Shoebill Stork Family

Tampa’s Lowry Park Zoo: Committed to conservation

Shoebill Stork Family

Shoebill Stork Family

“We only exhibit animals that thrive in Florida’s climate,” explained Jason Davis, the Lowry Park Zoo’s marketing manager. “We also try to display only animals that need our protection, rather than just pleasing the public.” This zoo excels at serving the needs of animals, and in the process, it delights spectators as well.  In 2009, Parents Magazine named Tampa’s Lowry Park Zoo the best zoo for children in the U.S.  In spite of its child-friendly credentials, what really sets it apart is an exceptional commitment to animal and habitat conservation.

Accredited by the Association of Zoos and Aquariums (AZA), the zoo participates in the AZA Species Survival Plan®, a breeding program designed to help sustain threatened and endangered species. Forty animals in the zoo are part of this plan.

The manatee rescue and rehabilitation hospital located in the facility is one of three in Florida, and the only hospital accepting West Indian manatees. It includes all of the equipment needed for emergency care, such as a large animal x-ray, operating room, and three 16,500-gallon pools with remote control floors for medical procedures.   To date the hospital has cared for more than 280 manatees. Two exhibit pools are visible to the public from an observation platform and underwater through glass-walled sides.  More than 1.1 million visitors annually learn about the threats faced by the endangered manatee.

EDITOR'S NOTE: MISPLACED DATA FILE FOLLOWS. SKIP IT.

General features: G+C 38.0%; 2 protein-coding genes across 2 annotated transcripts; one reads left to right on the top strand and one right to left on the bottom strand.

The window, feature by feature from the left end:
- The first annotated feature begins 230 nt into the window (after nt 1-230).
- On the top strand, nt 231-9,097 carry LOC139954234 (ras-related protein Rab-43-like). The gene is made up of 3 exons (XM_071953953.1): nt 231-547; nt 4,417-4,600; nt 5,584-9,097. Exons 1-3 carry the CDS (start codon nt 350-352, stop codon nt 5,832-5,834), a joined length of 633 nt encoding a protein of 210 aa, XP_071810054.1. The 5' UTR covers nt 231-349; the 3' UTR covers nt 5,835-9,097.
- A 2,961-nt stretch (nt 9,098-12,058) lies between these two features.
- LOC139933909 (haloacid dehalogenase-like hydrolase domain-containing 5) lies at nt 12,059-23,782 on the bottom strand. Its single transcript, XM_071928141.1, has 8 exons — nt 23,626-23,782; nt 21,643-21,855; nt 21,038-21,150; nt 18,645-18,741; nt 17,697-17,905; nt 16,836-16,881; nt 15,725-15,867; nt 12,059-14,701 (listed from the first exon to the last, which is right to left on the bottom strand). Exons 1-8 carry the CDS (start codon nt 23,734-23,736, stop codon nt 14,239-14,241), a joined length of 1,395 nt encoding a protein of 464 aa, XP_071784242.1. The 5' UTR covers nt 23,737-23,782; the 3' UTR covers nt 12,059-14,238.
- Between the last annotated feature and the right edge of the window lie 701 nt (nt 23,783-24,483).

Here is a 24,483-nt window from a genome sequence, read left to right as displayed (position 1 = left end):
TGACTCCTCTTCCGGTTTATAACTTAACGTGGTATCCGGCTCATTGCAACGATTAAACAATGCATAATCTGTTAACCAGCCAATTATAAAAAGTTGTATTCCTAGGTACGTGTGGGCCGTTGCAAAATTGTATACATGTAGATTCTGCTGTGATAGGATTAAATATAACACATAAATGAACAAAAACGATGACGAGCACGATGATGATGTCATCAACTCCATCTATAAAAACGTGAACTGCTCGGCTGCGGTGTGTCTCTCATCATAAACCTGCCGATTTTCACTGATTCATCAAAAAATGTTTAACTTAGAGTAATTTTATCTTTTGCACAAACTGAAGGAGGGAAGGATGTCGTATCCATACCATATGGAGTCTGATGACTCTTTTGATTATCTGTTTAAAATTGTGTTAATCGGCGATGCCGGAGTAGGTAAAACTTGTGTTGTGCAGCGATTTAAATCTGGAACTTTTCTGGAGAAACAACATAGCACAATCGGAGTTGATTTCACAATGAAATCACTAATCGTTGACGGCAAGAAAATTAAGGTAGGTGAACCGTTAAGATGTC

The Lowry Park staff is particularly proud of winning the Avian Scientific Advisory Group (ASAG) Plume Award recognizing their efforts to recreate the habitat of a pair of Shoebill Storks and documenting their successful breeding. The pair felt so cozy in their Lowry Park Zoo aviary that they hatched a chick on Christmas Day, 2009. Zoo staff documented the breeding pair’s diet, nesting material, mating activities, and parenting. Their chick also provided data on growth rate, diet and more. This data is an important contribution to the conservation of these endangered birds in East Africa.

Administrators at Lowry Park Zoo know they need public support to further their conservation efforts.  The park is fun and playful, with fountains, rides, a petting zoo, and many opportunities to get close to the wildlife.  A simple way for supporters to make an immediate difference for the animals at Lowry Park and beyond is the Adopt an Animal program. Donations help advance the zoo’s conservation work globally and here at home.

Excited Child at Lowry Park

Excited child at Lowry Park

The looks of excitement on the faces of visiting children shows how effectively Lowry Park has succeeded at educating the next generation about the importance of endangered animals, while doing everything they can to preserve them now.

To view more photos of Tampa’s Lowry Park Zoo click HERE.

Comments 4

  1. Hey there! I know I’m jumping into a year-old post here, but I stumbled across this post while browsing your Florida section and had to comment. Have you read “Zoo Story” by Thomas French (the one with the Pulitzer)? It’s a great read from a great journalist, and it’s all about the history of Lowry Park (and what a dubious history it is).

    Love your blog! It’s keeping me inspired as a new outdoor blogger!

    1. Hi Casey,

      I haven’t read it, but now I’m intrigued! I’ll have to look for the book. Thanks for the suggestion!

      Have a great weekend!

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